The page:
Hacking Productivity: How I Get Through Each Day, Each Assignment

Laura Laing

This year marks my 22rd as a journalist and writer, my 20th as a freelance writer and my 12th as a member of ASJA. I’ve had many careers, but this is by far the most comfortable and enjoyable. I’m not always having a good or easy time—words can be so elusive at deadline!—but by and large, I’ve found that researching/reporting and writing is what I’m built for. It’s a life of learning, which suits this library-loving soul, and I never tire of hearing others’ stories and translating them to the page. As an analytical person by nature, being able to think for a living is privilege.

Working as an independent writer, I’ve paid a lot of attention to when and how I feel most productive. What I’ve learned is a bit counterintuitive to the advice given by productivity gurus, who claim that careful schedules will keep me on track. The singular experiences of writers fascinate me, because we are so different. For what it’s worth, here are a few things I’ve learned about myself along the way.

Thinking is writing.

I repeat this phrase to myself throughout the writing process. Thinking isn’t just important for my writing; it’s not just the first step in my writing; it is writing. Coming to the page when I haven’t thought long enough is an exercise in futility for me. I know other writers who are able to think while writing or can stream-of-consciousness their way through a first draft, but I need at least a scene, a quote, a few sentences or a phrase in order to get started. And dang it, I often need to start with the lede. When I was a newspaper reporter, I would climb into my car and drive around the city until I’d hit on the first lines. I’d let my mind wander—sometimes way off topic—and suddenly, the lede would be there, along with the full structure of the piece. Then I could sit at my desk and let the whole thing pour out.

Newspaper writing is a very specific skill, and over the years I’ve had to refine this process, this requirement. But I still firmly believe that my writing can’t start until I’ve given it a lot of thought. Like many of us when we’re on deadline, my house gets cleaned and laundry folded and yardwork done. I once thought of this as procrastination, but today I understand that I’m simply giving my brain a chance to flip through all of the elements of the story until I discover the way in. It’s like the adage, “a watched pot never boils.” When I’m not directly looking for what I need, it appears.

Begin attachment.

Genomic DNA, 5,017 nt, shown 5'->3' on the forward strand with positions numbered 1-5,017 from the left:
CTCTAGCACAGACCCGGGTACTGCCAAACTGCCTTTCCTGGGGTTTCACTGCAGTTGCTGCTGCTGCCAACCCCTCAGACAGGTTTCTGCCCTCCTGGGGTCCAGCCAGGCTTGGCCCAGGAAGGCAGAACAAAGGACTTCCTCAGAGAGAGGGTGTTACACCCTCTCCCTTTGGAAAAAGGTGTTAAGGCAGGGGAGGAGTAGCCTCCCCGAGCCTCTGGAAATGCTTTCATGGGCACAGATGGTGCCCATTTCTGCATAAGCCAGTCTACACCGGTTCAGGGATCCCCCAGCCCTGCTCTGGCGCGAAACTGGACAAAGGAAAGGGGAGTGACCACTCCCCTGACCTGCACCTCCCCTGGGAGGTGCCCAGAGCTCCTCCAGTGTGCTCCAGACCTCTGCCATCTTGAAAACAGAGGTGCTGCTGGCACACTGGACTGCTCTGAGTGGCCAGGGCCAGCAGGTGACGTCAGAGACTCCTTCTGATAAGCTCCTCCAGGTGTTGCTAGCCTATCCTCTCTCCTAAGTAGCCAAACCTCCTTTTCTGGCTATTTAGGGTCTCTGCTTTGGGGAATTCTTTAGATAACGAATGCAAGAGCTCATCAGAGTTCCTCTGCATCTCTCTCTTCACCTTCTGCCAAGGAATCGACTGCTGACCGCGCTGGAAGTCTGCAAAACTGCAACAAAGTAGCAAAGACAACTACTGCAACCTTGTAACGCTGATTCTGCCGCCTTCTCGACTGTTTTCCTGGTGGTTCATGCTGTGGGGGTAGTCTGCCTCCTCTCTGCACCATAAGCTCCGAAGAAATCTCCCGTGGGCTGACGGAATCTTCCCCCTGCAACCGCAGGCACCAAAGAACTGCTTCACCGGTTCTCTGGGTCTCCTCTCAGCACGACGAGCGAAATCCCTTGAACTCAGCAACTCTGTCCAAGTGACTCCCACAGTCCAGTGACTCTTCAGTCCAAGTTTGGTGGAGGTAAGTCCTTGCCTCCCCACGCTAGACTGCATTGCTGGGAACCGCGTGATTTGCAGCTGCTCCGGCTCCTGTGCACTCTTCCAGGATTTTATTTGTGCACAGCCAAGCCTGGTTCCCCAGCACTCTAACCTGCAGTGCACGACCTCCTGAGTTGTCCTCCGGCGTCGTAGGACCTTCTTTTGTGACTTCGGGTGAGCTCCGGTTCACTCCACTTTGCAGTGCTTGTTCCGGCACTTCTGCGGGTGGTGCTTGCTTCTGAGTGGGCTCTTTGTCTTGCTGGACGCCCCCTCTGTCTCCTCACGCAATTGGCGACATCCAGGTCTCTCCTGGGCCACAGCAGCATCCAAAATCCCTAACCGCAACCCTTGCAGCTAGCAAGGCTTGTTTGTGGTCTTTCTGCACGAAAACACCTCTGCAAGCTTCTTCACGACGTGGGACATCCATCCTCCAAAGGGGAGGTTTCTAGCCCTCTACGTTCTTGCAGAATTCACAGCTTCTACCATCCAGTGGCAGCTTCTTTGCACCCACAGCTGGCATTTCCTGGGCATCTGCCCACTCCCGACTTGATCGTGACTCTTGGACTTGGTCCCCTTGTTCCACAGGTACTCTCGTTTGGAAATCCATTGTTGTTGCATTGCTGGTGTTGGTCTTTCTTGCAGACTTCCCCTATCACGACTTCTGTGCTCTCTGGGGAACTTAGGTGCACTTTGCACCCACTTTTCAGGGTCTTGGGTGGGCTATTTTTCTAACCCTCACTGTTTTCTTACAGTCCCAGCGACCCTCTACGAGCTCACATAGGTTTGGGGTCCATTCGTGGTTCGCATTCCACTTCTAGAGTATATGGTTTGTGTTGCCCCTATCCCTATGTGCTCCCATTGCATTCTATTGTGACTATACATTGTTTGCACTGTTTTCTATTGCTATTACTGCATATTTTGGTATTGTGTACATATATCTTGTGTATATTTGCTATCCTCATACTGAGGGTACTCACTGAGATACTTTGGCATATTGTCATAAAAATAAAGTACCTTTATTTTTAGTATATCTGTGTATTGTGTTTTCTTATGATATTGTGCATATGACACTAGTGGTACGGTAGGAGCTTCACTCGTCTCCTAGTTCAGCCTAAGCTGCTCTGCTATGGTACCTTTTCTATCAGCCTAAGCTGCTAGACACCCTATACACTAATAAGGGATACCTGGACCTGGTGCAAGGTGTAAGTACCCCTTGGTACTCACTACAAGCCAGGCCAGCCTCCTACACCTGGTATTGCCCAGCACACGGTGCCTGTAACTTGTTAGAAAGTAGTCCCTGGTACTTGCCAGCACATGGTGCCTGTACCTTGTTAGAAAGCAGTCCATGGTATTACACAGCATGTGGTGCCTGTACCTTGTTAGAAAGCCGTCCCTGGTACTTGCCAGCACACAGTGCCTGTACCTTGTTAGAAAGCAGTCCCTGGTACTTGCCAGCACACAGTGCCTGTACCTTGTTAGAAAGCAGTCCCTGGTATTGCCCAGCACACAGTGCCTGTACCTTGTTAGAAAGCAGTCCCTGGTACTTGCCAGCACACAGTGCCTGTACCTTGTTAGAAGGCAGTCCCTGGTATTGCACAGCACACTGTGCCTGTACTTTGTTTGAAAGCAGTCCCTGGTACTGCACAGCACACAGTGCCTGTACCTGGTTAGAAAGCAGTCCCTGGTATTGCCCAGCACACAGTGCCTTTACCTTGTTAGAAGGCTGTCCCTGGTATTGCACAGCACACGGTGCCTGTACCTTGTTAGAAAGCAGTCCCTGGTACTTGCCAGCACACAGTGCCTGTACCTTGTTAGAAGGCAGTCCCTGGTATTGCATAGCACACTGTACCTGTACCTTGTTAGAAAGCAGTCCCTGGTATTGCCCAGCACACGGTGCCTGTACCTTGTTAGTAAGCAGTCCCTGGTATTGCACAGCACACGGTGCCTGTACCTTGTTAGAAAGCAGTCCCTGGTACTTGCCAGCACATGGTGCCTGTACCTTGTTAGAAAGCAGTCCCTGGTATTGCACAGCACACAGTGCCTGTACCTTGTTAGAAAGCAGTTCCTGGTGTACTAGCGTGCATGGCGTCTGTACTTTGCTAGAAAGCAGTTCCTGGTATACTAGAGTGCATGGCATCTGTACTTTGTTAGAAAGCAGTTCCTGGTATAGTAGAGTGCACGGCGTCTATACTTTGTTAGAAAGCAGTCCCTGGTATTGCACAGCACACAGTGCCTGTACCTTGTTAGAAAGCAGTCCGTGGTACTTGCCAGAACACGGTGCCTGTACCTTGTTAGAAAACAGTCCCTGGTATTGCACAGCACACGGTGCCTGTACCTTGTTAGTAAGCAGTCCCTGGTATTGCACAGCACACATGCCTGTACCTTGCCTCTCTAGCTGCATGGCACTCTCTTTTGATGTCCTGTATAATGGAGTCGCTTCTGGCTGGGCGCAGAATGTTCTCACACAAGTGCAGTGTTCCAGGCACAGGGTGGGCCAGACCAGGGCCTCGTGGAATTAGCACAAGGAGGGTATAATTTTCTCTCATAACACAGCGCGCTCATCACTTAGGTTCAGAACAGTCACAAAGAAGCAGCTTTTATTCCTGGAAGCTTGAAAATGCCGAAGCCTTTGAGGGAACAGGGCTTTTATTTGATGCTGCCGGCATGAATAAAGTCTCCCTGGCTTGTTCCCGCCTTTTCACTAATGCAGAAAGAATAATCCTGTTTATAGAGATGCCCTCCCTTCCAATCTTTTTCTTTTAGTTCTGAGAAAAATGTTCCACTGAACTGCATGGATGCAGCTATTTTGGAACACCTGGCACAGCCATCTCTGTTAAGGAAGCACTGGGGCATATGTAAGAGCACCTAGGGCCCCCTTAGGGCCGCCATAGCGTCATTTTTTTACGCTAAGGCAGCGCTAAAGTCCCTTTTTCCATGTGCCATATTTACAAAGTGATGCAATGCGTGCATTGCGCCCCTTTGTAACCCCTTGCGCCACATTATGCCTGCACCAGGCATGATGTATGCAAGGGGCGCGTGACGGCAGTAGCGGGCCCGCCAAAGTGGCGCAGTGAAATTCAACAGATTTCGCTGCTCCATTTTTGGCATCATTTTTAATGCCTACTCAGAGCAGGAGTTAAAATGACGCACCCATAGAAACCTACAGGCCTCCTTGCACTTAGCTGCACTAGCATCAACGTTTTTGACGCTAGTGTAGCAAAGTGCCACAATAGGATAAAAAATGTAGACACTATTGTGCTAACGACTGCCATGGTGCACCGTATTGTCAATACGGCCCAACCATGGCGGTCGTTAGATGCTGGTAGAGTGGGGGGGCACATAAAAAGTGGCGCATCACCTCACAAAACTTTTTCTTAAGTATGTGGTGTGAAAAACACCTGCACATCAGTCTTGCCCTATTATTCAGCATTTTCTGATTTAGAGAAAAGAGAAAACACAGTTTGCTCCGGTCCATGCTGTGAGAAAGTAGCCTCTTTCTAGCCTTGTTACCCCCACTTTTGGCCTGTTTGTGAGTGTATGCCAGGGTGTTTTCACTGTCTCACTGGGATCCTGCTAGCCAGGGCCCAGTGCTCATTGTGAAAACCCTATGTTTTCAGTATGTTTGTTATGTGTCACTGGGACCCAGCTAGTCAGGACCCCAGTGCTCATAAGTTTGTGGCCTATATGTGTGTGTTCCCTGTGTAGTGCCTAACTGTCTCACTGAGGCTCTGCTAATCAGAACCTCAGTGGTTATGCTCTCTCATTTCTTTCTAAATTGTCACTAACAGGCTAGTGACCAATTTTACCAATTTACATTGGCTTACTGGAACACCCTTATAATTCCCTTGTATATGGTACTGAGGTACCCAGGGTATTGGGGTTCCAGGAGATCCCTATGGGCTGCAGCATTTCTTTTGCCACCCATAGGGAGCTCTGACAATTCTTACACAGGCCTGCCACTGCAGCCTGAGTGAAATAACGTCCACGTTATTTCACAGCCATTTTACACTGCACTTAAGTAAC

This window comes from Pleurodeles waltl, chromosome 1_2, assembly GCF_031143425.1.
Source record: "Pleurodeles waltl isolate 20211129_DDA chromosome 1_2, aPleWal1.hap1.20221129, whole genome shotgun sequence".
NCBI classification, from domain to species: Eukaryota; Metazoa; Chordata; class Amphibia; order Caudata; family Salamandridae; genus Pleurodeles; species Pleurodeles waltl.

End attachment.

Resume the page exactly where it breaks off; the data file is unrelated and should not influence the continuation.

For my current project (a memoir that explores themes through abstract mathematics), this means going months without writing at all, which is incredibly frustrating and even angering. I worry to death that I’m being lazy or unproductive. Yet, some ideas need more time to cook (or even come to the surface). To do all of the thinking at the start of the book is impossible, so the process is a matter of starting and stopping, with writing and rewriting in between. This keeps my thinking front and center. It’s the element that must be there in order to accomplish anything at all.

Different projects require different tools.

I have spent a lot of my career working on five or more assignments at a time—profiles for content publishers, long-form reported pieces, mathematics curriculum, and books. Because each of these require different things from me, they often fit together like puzzle pieces. I can spend part of the day researching and another few hours doing interviews or making up math problems. Because they aren’t asking the same things of me, these tasks are complementary. When I get frustrated with one task, I can move to something else, getting a new start and allowing parts of my mind to rest and refuel.

Coming back to a task means seeing it with fresh eyes. When I allow myself those breaks (and sometimes that personal permission is hard to come by), it’s as if the problems I was having are magically resolved. Missing information is glaringly obvious, structure questions are answered, flow can be restored (or introduced).

Writing a blog post is different from writing copy for a website, which is different than reporting for a newspaper or writing a book. I’ve done each of these things, and while I can’t enumerate the tools required for each, I do have a sense of their differences. Giving myself space to access those tools is much more efficient than forcing myself to write for a particular period of time or a particular number of words.